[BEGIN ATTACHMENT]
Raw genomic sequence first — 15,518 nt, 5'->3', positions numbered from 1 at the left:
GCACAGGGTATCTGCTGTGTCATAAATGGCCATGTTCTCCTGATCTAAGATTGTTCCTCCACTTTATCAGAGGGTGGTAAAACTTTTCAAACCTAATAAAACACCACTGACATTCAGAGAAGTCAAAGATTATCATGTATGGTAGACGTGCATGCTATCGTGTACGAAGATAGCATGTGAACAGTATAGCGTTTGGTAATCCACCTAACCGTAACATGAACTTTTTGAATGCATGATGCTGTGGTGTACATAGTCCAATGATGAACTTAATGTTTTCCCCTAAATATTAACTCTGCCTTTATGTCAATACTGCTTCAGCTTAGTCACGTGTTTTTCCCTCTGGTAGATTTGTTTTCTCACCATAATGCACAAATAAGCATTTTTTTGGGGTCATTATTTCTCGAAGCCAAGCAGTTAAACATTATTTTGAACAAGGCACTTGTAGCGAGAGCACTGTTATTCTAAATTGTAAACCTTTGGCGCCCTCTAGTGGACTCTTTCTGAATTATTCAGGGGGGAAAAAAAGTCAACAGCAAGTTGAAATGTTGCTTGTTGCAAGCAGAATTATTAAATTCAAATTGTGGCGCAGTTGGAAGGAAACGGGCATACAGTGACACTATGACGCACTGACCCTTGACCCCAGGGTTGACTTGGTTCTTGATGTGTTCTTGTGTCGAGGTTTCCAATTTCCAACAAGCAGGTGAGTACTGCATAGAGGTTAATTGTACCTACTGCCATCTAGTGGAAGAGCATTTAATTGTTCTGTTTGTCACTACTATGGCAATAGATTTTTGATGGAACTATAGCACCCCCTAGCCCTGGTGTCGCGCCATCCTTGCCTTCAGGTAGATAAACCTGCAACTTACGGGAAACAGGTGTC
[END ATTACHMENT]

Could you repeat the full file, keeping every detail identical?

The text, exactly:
Raw genomic sequence first — 15,518 nt, 5'->3', positions numbered from 1 at the left:
GCACAGGGTATCTGCTGTGTCATAAATGGCCATGTTCTCCTGATCTAAGATTGTTCCTCCACTTTATCAGAGGGTGGTAAAACTTTTCAAACCTAATAAAACACCACTGACATTCAGAGAAGTCAAAGATTATCATGTATGGTAGACGTGCATGCTATCGTGTACGAAGATAGCATGTGAACAGTATAGCGTTTGGTAATCCACCTAACCGTAACATGAACTTTTTGAATGCATGATGCTGTGGTGTACATAGTCCAATGATGAACTTAATGTTTTCCCCTAAATATTAACTCTGCCTTTATGTCAATACTGCTTCAGCTTAGTCACGTGTTTTTCCCTCTGGTAGATTTGTTTTCTCACCATAATGCACAAATAAGCATTTTTTTGGGGTCATTATTTCTCGAAGCCAAGCAGTTAAACATTATTTTGAACAAGGCACTTGTAGCGAGAGCACTGTTATTCTAAATTGTAAACCTTTGGCGCCCTCTAGTGGACTCTTTCTGAATTATTCAGGGGGGAAAAAAAGTCAACAGCAAGTTGAAATGTTGCTTGTTGCAAGCAGAATTATTAAATTCAAATTGTGGCGCAGTTGGAAGGAAACGGGCATACAGTGACACTATGACGCACTGACCCTTGACCCCAGGGTTGACTTGGTTCTTGATGTGTTCTTGTGTCGAGGTTTCCAATTTCCAACAAGCAGGTGAGTACTGCATAGAGGTTAATTGTACCTACTGCCATCTAGTGGAAGAGCATTTAATTGTTCTGTTTGTCACTACTATGGCAATAGATTTTTGATGGAACTATAGCACCCCCTAGCCCTGGTGTCGCGCCATCCTTGCCTTCAGGTAGATAAACCTGCAACTTACGGGAAACAGGTGTC